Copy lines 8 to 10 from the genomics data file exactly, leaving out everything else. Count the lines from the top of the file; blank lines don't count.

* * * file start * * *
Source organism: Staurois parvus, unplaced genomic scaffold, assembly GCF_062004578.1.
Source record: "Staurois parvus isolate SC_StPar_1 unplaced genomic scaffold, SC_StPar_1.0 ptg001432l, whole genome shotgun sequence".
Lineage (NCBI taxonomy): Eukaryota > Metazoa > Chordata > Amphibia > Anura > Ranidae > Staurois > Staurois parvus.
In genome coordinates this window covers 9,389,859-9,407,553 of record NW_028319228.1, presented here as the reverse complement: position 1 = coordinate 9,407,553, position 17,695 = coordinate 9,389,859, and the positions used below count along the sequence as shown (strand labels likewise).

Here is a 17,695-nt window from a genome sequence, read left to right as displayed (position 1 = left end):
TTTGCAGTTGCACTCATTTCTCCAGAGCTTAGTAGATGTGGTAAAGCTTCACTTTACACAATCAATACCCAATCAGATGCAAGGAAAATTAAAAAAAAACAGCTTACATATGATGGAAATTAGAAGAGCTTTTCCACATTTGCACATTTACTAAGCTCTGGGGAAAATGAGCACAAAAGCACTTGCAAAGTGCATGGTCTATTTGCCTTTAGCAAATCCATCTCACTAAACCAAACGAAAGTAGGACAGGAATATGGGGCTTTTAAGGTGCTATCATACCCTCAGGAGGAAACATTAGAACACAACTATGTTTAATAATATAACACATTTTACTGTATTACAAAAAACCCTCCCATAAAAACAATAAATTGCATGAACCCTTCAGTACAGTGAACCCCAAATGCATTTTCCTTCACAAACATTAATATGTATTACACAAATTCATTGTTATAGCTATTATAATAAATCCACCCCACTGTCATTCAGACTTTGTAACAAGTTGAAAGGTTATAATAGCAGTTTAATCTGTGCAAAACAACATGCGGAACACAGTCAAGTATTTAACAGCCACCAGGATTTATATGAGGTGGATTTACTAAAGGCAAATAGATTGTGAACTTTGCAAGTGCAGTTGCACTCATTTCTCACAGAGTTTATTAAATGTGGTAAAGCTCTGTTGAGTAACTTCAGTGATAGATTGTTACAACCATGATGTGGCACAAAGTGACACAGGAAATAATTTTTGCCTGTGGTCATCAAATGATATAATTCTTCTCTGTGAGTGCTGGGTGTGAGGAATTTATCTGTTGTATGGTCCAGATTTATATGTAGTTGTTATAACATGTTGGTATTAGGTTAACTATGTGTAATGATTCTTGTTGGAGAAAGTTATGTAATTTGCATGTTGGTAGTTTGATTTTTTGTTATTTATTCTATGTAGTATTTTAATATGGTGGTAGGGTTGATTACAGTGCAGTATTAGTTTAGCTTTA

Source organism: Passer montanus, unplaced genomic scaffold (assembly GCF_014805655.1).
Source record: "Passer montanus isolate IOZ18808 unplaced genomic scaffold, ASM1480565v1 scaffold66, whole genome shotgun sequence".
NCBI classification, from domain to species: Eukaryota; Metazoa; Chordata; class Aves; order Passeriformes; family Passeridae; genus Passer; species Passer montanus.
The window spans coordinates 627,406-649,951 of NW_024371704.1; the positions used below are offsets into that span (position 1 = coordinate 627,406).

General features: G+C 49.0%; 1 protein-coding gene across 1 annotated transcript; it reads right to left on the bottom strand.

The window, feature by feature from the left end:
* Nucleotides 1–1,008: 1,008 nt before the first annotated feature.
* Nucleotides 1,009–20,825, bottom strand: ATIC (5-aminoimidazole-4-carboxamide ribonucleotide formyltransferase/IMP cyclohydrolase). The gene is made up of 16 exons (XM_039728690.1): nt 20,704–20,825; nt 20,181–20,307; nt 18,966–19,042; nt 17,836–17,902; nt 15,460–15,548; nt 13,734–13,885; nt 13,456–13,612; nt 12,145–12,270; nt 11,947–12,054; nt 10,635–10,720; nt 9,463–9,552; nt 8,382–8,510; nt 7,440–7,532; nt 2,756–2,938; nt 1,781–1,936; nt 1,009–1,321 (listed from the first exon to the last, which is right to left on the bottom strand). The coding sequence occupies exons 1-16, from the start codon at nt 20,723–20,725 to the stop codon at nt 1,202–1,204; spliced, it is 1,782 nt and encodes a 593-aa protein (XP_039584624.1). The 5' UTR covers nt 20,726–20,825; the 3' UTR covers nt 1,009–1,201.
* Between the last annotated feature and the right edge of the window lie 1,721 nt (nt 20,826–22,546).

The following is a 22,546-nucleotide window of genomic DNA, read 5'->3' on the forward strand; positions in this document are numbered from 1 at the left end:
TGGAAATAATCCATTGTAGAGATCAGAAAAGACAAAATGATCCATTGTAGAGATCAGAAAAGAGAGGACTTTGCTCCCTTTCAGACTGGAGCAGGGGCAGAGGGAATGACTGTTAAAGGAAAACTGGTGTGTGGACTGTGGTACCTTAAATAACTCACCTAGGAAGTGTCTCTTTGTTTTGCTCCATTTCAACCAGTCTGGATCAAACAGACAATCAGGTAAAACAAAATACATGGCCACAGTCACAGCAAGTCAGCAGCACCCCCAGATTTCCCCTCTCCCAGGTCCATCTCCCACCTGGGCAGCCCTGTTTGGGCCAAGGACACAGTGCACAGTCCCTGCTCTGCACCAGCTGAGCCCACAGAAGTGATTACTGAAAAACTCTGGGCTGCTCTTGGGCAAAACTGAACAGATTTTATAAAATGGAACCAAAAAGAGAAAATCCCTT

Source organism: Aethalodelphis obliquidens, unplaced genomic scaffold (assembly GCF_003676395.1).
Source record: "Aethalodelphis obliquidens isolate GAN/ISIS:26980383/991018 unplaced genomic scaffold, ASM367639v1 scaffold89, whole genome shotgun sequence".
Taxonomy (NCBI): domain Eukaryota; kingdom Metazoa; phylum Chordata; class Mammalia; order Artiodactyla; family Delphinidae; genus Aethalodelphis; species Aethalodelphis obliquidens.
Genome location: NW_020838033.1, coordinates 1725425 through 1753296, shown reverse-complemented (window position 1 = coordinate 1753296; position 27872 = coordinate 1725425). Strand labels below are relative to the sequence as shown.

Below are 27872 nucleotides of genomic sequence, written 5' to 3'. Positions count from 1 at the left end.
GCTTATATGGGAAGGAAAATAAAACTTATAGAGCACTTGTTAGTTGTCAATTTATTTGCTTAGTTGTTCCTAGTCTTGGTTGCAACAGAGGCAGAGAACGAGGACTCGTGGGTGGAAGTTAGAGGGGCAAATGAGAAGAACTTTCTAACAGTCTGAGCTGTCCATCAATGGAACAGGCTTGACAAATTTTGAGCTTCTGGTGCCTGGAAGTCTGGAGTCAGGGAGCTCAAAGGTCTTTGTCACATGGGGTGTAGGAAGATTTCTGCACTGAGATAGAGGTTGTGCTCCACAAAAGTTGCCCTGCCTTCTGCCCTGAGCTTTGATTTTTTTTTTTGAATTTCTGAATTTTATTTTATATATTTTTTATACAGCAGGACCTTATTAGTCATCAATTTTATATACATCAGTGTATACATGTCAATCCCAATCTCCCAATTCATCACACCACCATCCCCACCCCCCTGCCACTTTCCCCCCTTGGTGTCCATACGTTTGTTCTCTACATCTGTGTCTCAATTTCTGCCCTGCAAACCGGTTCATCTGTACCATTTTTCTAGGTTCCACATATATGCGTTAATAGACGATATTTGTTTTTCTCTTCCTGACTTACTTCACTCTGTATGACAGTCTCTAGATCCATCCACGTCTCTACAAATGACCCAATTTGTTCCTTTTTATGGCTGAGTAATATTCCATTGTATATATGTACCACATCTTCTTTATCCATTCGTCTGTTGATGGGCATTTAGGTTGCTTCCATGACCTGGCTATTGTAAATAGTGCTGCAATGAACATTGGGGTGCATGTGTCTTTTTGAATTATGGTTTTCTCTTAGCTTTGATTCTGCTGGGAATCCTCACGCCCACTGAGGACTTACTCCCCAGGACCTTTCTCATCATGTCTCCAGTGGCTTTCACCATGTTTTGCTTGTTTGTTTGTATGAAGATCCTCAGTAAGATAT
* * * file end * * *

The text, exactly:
Source record: "Passer montanus isolate IOZ18808 unplaced genomic scaffold, ASM1480565v1 scaffold66, whole genome shotgun sequence".
NCBI classification, from domain to species: Eukaryota; Metazoa; Chordata; class Aves; order Passeriformes; family Passeridae; genus Passer; species Passer montanus.
The window spans coordinates 627,406-649,951 of NW_024371704.1; the positions used below are offsets into that span (position 1 = coordinate 627,406).